KANSAS CITY, Mo - "There couldn't be a clearer choice. The up-coming November elections are about two very different and distinct paths for our country," Randy Kiser, mid-west AFL-CIO field representative, told the People's World during a break here at the Missouri AFL-CIO Biennial Convention on September 10.
Kiser continued, Mitt Romney, the Republican presidential nominee, "wants to close factories and ship jobs overseas. President Obama wants to give workers a voice on the job. The difference doesn't get much clearer than that."
While discussion of the up-coming presidential elections was front-and-center, Kiser also talked about Missouri politics, including the hotly contested U.S. Senate campaign between right-wing republican candidate, Todd Akin, and democratic incumbent, Clair McCaskill.
Kiser said, "Akin is an extremist, a polarizing figure. He is wrong on all of the issues."
On the other-hand, Clair McCaskill supports workers' rights to form and join a union, raising the minimum wage, making corporations pay their fair share in taxes, and she is solidly pro-choice.
"She's the exact opposite of Todd Akin," Kiser added.
Kansas City Mayor, Sylvester 'Sly' James, welcomed the 200-plus delegates and guests, and said, "We need to be about the business of putting people back to work. At the end of the day, all of this is about putting people back to work."
He called republican obstructionists - those who have blocked job creation legislation, infrastructure development programs and other economic stimulus measures - "rouge, extreme elements."
He said they are "CAVE-MEN - Citizens against virtually everything!"
James shared Kiser's opinion of Mitt Romney, and added, "This will be a vastly different country if Romney gets elected. He has absolutely no regard for the people in this room, people like us."
"He will do absolutely nothing for women, minorities or labor. He is an extremist. He will drag us below the surface and drown us in non-sense."
Convention planners were also mindful of recognizing moderate republicans, like Congresswomen Jo Ann Emerson, who has repeatedly stood-up against so-called 'Right-to-Work' legislation and in support of prevailing wage.
Emerson told the Convention delegates and guests that "25 percent of my constituents are union members, union households or union retirees. And I cannot ignore one-fourth of my constituency."
Emerson's District consists of 29 different, mostly rural counties in south and southwest Missouri. It is also the home of over 90 percent of all U.S. lead mining.
She said, "I deal with people on a daily basis who do not believe in compromise. But I believe in putting myself in the shoes of people I might disagree with. We've got to put politics aside and work together to move our economy forward."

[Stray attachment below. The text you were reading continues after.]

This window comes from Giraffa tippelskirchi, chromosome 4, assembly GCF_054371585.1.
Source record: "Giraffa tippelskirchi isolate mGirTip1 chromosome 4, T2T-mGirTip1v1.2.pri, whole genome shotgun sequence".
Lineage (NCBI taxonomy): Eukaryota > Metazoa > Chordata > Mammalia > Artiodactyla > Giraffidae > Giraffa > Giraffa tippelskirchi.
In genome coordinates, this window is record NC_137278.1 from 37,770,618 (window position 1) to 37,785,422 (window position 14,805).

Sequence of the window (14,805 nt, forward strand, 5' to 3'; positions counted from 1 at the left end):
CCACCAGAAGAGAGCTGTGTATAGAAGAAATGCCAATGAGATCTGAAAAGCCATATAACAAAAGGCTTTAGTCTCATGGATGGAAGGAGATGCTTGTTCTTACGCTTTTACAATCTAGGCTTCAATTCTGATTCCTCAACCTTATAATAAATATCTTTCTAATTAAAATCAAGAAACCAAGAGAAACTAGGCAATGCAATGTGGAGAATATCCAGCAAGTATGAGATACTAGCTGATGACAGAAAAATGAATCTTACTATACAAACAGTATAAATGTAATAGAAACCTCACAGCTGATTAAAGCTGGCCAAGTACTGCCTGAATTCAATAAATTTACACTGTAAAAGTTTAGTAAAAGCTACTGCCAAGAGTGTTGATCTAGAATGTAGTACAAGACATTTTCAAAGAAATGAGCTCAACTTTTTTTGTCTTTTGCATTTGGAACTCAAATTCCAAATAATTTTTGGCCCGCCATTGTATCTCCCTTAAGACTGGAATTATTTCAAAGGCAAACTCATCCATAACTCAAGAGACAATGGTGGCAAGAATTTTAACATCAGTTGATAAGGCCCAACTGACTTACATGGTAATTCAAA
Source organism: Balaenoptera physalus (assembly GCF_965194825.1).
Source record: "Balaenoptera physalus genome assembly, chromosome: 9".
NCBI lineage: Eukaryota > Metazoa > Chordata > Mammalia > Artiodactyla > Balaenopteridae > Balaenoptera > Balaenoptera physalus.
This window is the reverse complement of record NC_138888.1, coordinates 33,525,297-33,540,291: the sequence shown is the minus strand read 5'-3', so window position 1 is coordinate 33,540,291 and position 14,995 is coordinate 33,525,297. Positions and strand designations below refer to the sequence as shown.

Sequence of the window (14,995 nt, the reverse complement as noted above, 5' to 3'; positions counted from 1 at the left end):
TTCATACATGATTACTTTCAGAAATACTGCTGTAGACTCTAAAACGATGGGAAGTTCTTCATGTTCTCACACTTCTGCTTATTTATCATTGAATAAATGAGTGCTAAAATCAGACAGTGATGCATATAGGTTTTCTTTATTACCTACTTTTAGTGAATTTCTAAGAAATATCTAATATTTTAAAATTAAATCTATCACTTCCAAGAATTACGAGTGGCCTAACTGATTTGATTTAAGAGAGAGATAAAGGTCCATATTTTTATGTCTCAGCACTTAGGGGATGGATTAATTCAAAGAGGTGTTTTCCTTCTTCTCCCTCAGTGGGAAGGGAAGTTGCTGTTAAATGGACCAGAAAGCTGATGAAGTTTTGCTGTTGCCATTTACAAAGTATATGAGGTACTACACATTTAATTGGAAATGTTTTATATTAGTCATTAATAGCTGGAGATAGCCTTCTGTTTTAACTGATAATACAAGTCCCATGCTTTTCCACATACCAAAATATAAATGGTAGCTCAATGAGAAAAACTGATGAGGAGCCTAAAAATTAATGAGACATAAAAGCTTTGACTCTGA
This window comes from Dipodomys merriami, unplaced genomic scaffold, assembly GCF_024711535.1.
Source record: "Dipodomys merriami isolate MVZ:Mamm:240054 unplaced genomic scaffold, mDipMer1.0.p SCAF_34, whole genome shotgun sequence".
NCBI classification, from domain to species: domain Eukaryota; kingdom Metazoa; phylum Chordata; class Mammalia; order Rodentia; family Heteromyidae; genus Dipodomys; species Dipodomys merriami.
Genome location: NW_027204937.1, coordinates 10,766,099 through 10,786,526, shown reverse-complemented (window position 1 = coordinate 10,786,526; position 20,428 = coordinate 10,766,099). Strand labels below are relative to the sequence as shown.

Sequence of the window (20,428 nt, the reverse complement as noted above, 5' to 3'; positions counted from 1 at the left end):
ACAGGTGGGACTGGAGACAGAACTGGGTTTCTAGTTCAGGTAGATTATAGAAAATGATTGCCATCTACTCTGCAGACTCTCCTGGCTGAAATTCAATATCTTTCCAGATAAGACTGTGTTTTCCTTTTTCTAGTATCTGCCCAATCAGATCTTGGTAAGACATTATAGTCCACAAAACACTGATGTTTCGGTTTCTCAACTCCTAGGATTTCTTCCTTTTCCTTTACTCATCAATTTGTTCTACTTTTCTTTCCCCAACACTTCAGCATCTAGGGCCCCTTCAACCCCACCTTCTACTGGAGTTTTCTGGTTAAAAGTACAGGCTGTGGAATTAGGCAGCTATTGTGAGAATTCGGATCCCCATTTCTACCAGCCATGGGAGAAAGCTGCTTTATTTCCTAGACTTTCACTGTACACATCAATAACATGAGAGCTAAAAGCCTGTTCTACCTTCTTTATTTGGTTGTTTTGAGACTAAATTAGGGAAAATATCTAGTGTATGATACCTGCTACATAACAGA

Lara Granich, executive director of Missouri Jobs with Justice, talked with the assembled union leaders and activists about two ballot initiative campaigns: to raise Missouri's minimum wage and cap pay-day loan interest rates. Unfortunately, the initiatives did not qualify for the November ballot. The MO AFL-CIO had been one of the campaign's strongest supporters.
She said, the coalitions that collected over 350,000 petition signatures "overcame incredible obstacles - intimidation, millions in lawsuits, dirty and violent tricks, and even the theft of signatures."
"They not only challenged our signatures, but the entire ballot initiative process. They threatened to drop a nuclear bomb on the ballot process."
The current Missouri minimum wage is $7.25 an-hour and the average payday loan interest rate is 450 percent. If they had been successful, the ballot initiatives would have raised the minimum wage to $8.25 an-hour and capped payday loan interest rates at 36 percent.
Despite the temporary setback, Granich was optimistic. She said, "Out of this process we've built a movement strong enough to sustain us through all of the fights ahead. We engaged workers in the community, on the campuses and in the congregations. We're building power for the fights that are coming."
Joe Feldman, a leader in the Sheet Metal Workers' Union Local 36, told the People's World, "I've been out of work for four months now. I've got two kids. I've wiped out my savings. Mitt Romney is out of touch with what's going on. He doesn't understand what's happening to the average American."
Missouri State Treasurer and Teamster, Clint Zweifel, said, "The labor movement is the foundation of this country. We can make a difference. Member to member contact matters more than you can imagine."
As the day's proceedings were drawing to a close, convention delegates volunteered on labor-to-labor canvasses to educate and identify union voters for Clair McCaskill in Kansas City.
Missouri AFL-CIO president, Hugh McVey, summed things up when he told the Convention, "Talk to your families and friends. Talk with your co-workers. Even get into an argument with that crazy uncle you usually avoid. We have to talk to everybody we can between now and November if we're going to win."
Photo: Union workers gather at the Missouri Capitol in Jefferson City, Mo., March 27 to protest against so called "Right To Work" legislation. Julie Smith /The Jefferson City News-Tribune/AP